I first learned how powerful meditation can be from a nurse who discovered this method to relieve her back pain. She credits non-judgmental awareness with developing inner awareness. What could be better for your health? She now offers meditation courses and has an information-packed website.

Bringing attention to your breath is powerful. It reflexively brings calm and energy. Meditation doesn’t have to be any more complicated than that.

Monday, May 12, 2008

Hip Hiker, Undulation of the Week

When I sit on the Wobble Chair before my chiropractic appointments, it reminds me most of the Hip Hiker undulation. This undulation softens and strengthens the muscles along the sides of the low back.

Thursday, May 8, 2008

Passive Undulation Machines: Back2Life, Chi Machine, Hula Chair, Wobble Chair

I’m pleased to see more avenues for undulation coming to the forefront. Last week on TV, I saw an infomercial for the Back2Life machine, the “12 minute back pain answer.” Just lie down, bend your knees, put your calves on the machine, and let it align your spine with a passive undulation. In case you want to know without having to watch the entire 30 minute spot, as I did, the cost is $199.

A similar machine has been on the market for several years, called the Chi Machine. They range in cost from $99 to $350 and do basically the same thing, but the legs are straight instead of bent.

The Hawaii chair as demonstrated by Ellen Degeneres in this hilarious video is another option.

Of course it works better if you keep your feet on the floor!

My August 16 post highlighted the Wobble Chair, another passive undulation machine, The chair is about $200, but my chiropractor will also sell just the top wobble part, which is about $100, to set on top of a hard chair. You can read more about it at this link. The Wobble Chair is available only through chiropractors and is described on page 9 of this catalog:

You could spend $100 or more for a chair or machine that helps you stay limber and hydrates your discs. Or you could learn to undulate on your own. Self-undulation has the following advantages over passive undulation:

1) You can undulate anywhere without a chair or a machine. Nourish your spine in line at the grocery store, in your car waiting for the light to turn green, or in the shower. All without having to set aside 12 minutes a day.

2) Passive undulation loosens muscles. Active undulation also strengthens the tiny muscles around the spine.

3) Studies show that passive treatments aren’t as effective in the long run as strategies that are patient directed.

4) The undulation book is less than $20, the 4 CD set is under $22 from You can Look Inside the book by following the link on the right side of this page.

The Hip Hiker undulation, shown here, closely recreates the Wobble Chair motion. The Personal Wave undulation,, is great for low back pain. The Coffee Grinder undulation is a tame version of the Hula Chair and a video is is shown here along with other undulation videos:

Monday, May 5, 2008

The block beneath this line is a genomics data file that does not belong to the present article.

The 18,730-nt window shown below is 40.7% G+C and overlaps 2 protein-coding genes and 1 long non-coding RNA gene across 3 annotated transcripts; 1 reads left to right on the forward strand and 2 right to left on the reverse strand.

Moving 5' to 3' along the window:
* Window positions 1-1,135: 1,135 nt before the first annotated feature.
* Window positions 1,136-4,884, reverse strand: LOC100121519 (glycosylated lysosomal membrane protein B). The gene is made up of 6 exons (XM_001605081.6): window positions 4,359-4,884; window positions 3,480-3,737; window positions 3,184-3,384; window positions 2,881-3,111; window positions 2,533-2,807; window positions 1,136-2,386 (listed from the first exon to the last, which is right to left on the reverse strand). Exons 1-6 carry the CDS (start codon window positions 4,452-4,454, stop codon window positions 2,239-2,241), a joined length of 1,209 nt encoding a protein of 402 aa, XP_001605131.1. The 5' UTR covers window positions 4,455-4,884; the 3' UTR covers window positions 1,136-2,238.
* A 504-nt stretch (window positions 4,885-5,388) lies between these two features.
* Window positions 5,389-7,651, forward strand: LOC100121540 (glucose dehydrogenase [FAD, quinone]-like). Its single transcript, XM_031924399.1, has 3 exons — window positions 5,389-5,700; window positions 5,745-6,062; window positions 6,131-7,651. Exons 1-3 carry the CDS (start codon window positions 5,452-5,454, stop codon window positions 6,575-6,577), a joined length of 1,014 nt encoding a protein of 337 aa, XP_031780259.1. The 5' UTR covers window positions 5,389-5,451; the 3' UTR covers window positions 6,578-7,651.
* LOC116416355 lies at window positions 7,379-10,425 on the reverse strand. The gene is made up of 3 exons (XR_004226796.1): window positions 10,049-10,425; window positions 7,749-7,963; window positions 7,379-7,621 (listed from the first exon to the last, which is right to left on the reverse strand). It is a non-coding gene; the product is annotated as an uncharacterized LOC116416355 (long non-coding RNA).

Paint Your Head with the Floor, Undulation of the Week

This is one of my favorite undulations for relieving neck pain. The key is to move slowly and discover new muscles—both tight and weak—in the neck. (Undulation #26)

Friday, May 2, 2008

Relieve Neck Pain with Undulation

Last month at the Homosassa Springs Wildlife State Park in Florida, I had the opportunity to see dozens of wild species native to Florida. Every single animal undulated: manatees swimming, a snake reaching for a branch, otters wrestling, turtles paddling. The birds especially caught my eye. I don’t think they have neck pain, because they work out the kinks with their own movement.

When people want to stretch the neck, they usually stretch as fa-a-a-ar as possible, pulling the muscles to maximum elasticity or even beyond. Birds don’t do that. Even when the owls turned their heads to look behind, they kept their movement within a comfortable range. There was no straining.

The herons used their necks in all activity. When taking off or landing, the neck rippled with flight rather than being held stiffly, like most people do. Reaching into the water encompassed the entire body, flowing from foot to leg and through the spine and neck. Try reaching forward. Can you let your neck flow forward and back as you do so? Feel how much more ease you have this way.

Even flapping wings, which is thought of as a mechanical back-and-forth motion, was circular—almost a figure 8. Give it a try. Pump your arm forward and back, like swinging a tennis racket halfway. Feel the tension in your arm and neck. Then swing in an oval shape, letting your elbow move up and down and the motion of your wrist and hand follow the elbow. Let your opposite hip move, too, so your spine can undulate. Notice how much better it feels.

The flamingos’ necks were a constant sea of motion. Every step, gesture, noise sent a wave that traveled out the top of the head. How could they have neck pain with that constant internal massage? Similar to the flamingos, the swans’ necks moved like silk rope, without effort or tension, and then, just as easily and gracefully, straightened like a palm tree reaching for the sky.

Photos by Dope on the Slope blog,